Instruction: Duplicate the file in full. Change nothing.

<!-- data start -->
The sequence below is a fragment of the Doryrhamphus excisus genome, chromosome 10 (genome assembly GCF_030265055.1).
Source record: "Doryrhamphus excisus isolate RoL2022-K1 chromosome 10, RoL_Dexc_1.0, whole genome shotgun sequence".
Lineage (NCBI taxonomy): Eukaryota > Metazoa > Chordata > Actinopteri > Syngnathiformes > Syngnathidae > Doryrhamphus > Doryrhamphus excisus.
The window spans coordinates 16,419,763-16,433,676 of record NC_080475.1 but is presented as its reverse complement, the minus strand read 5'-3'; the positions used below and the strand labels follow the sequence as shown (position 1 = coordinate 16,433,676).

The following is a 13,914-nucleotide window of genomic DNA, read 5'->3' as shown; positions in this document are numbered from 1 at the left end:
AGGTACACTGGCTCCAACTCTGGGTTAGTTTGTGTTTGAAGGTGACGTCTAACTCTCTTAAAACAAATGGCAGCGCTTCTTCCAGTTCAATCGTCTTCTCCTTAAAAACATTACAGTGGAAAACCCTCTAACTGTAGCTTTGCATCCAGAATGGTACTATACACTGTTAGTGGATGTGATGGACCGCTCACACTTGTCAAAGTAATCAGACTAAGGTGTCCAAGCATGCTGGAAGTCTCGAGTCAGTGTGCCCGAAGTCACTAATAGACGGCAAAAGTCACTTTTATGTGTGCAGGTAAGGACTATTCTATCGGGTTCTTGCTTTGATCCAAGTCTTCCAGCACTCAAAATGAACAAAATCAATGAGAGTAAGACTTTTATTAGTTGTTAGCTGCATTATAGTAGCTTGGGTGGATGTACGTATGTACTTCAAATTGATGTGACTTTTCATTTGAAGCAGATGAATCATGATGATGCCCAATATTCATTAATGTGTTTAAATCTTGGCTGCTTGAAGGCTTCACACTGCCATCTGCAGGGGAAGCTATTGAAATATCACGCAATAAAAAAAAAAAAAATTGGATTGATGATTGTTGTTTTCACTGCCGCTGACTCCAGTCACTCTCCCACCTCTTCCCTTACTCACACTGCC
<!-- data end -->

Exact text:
The sequence below is a fragment of the Doryrhamphus excisus genome, chromosome 10 (genome assembly GCF_030265055.1).
Source record: "Doryrhamphus excisus isolate RoL2022-K1 chromosome 10, RoL_Dexc_1.0, whole genome shotgun sequence".
Lineage (NCBI taxonomy): Eukaryota > Metazoa > Chordata > Actinopteri > Syngnathiformes > Syngnathidae > Doryrhamphus > Doryrhamphus excisus.
The window spans coordinates 16,419,763-16,433,676 of record NC_080475.1 but is presented as its reverse complement, the minus strand read 5'-3'; the positions used below and the strand labels follow the sequence as shown (position 1 = coordinate 16,433,676).

The following is a 13,914-nucleotide window of genomic DNA, read 5'->3' as shown; positions in this document are numbered from 1 at the left end:
AGGTACACTGGCTCCAACTCTGGGTTAGTTTGTGTTTGAAGGTGACGTCTAACTCTCTTAAAACAAATGGCAGCGCTTCTTCCAGTTCAATCGTCTTCTCCTTAAAAACATTACAGTGGAAAACCCTCTAACTGTAGCTTTGCATCCAGAATGGTACTATACACTGTTAGTGGATGTGATGGACCGCTCACACTTGTCAAAGTAATCAGACTAAGGTGTCCAAGCATGCTGGAAGTCTCGAGTCAGTGTGCCCGAAGTCACTAATAGACGGCAAAAGTCACTTTTATGTGTGCAGGTAAGGACTATTCTATCGGGTTCTTGCTTTGATCCAAGTCTTCCAGCACTCAAAATGAACAAAATCAATGAGAGTAAGACTTTTATTAGTTGTTAGCTGCATTATAGTAGCTTGGGTGGATGTACGTATGTACTTCAAATTGATGTGACTTTTCATTTGAAGCAGATGAATCATGATGATGCCCAATATTCATTAATGTGTTTAAATCTTGGCTGCTTGAAGGCTTCACACTGCCATCTGCAGGGGAAGCTATTGAAATATCACGCAATAAAAAAAAAAAAAATTGGATTGATGATTGTTGTTTTCACTGCCGCTGACTCCAGTCACTCTCCCACCTCTTCCCTTACTCACACTGCC